RICHMOND — LGBT rights legislation, environmental protection and a push for a $15 minimum wage are among the goals House Democrats have for the 2019 legislative session.
Members of the House Democratic Caucus held a press conference Tuesday to outline their priorities for the session, which runs until Feb. 23.
House Democratic Leader Eileen Filler-Corn, a delegate from Fairfax, celebrated the party’s recent victories at the polls, including the election of 15 new Democratic delegates in 2017 and two consecutive Democratic governors. Filler-Corn said she hoped her colleagues would keep pushing forward.
“There is so much more that we can do, and that’s why we are here today,” she said. “If we are to successfully pass this legislation, we’ll continue to move Virginia forward.”
The list of policy priorities is not “comprehensive or exhaustive,” Filler-Corn said, noting, for example, that it did not include gun safety legislation.
But she said the goals would help workers, children, teachers, the middle class and other groups. Filler-Corn said she hoped her Republican colleagues would join her “to successfully pass some of these bills.”
Speakers at the news conference included:
- Democratic Caucus Chair Charniele Herring, a delegate from Alexandria, who said the party would push for no-excuse absentee voting and other changes in voting laws. “No right is more fundamental to our democracy than the right to vote, yet that right is under attack across the country,” Herring said.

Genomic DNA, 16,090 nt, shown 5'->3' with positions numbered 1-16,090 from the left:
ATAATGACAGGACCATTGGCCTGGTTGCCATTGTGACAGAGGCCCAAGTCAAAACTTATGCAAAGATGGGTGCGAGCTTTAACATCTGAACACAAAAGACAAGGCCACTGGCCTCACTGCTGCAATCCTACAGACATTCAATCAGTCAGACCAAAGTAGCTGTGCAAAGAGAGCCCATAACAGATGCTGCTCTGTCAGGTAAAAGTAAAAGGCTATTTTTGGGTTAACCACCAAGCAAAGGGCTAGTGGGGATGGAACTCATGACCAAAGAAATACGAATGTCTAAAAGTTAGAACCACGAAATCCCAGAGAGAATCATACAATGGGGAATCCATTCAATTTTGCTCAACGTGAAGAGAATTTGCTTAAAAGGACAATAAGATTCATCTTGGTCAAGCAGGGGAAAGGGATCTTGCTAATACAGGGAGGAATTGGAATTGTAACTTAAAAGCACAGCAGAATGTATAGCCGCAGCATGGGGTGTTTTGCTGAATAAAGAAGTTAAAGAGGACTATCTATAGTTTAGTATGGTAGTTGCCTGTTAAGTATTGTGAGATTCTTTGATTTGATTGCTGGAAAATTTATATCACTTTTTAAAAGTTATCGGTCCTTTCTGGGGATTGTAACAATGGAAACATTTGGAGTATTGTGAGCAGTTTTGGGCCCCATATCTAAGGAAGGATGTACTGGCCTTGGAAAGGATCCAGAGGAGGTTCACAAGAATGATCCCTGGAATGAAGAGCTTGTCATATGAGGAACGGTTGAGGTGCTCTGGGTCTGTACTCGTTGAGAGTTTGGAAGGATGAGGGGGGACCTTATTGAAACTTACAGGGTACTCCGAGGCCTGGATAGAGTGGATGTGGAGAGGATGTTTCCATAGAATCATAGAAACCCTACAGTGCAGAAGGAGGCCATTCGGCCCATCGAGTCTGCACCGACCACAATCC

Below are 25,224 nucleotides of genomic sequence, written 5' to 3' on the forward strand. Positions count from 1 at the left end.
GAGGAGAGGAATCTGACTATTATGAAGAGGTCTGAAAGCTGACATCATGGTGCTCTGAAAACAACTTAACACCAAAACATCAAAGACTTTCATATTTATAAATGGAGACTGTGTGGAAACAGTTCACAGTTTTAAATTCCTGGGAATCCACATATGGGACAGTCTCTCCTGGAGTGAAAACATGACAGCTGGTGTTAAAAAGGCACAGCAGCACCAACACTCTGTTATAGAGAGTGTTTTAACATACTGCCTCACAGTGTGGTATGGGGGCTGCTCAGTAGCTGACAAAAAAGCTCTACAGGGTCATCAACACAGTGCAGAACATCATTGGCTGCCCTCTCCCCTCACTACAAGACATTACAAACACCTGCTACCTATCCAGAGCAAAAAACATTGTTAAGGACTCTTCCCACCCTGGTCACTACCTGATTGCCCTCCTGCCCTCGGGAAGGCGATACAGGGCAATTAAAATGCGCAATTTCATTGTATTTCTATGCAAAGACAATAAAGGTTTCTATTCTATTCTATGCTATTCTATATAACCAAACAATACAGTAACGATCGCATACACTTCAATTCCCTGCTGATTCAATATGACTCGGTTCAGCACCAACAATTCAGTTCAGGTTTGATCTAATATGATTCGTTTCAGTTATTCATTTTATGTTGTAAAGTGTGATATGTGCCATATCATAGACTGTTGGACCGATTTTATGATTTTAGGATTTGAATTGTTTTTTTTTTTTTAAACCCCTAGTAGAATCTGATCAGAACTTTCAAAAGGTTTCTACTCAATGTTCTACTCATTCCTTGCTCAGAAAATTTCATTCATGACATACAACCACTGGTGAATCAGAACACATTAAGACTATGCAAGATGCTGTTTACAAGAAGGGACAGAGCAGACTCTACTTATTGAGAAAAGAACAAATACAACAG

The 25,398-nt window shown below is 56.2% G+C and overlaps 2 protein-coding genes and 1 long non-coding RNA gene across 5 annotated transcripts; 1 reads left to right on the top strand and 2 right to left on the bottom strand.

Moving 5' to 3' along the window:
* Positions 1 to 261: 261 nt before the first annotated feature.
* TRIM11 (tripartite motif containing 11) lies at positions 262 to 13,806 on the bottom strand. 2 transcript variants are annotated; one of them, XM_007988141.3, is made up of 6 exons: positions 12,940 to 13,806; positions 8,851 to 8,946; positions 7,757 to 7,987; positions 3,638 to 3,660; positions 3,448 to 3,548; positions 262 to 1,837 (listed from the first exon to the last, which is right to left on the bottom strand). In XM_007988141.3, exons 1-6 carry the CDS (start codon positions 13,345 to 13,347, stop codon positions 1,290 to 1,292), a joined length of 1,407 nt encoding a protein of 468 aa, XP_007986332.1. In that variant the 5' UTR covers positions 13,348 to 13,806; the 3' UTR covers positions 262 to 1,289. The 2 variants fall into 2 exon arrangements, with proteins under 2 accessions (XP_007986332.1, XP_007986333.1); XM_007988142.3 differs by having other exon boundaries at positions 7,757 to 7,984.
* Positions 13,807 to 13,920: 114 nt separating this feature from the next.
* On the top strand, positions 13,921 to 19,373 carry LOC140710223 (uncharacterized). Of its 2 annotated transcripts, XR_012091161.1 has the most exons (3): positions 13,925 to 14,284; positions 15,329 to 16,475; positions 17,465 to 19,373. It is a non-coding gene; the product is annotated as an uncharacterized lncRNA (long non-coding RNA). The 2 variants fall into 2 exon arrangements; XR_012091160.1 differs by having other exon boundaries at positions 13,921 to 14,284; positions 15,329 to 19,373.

- Del. Jennifer Carroll Foy of Woodbridge, who discussed legislation to protect the LGBT community from discrimination. “Virginia has been on the wrong side of history too many times,” Foy said. “We have fought against interracial marriage, women’s right to vote, women being able to receive a higher education. We fought against desegregation. And now it’s time for us to be on the right side of history.”
- Del. Jeion Ward of Hampton, who touted bills to raise the minimum wage from $7.25 to $15 an hour and to help firefighters suffering from post-traumatic stress disorder. “We cannot strengthen our economy without strengthening our neighbors,” Ward said.
- Del. Wendy Gooditis of Clarke County, who called for environmental legislation that she said would benefit both urban and rural Virginians. “Constituents on both ends of my district need clean drinking water,” she said. “We all need fresh air. We all want a healthy future for our children.”
Gooditis said Democrats want laws to make sure the state’s electric utilities are investing in clean energy and to ensure that all residual coal ash from power plants is recycled.
“Farmers need green space and thriving waterways,” Gooditis said. “Parents want clean air and water so their children can flourish. Communities want prosperous local economies. The people of Virginia want us to move energetically toward a new, greener way of life.”
In her closing words at the news conference, Del. Vivian Watts of Fairfax said the House Democratic Caucus would work for the “the dignity of the individual.”
“We are determined to make this House the house for all Virginians,” she said.
By Benjamin West/Capital News Service
Capital News Service is a flagship program of VCU’s Robertson School of Media and Culture. Students participating in the program provide state government coverage for Virginia’s community newspapers and other media outlets, under the supervision of Associate Professor Jeff South.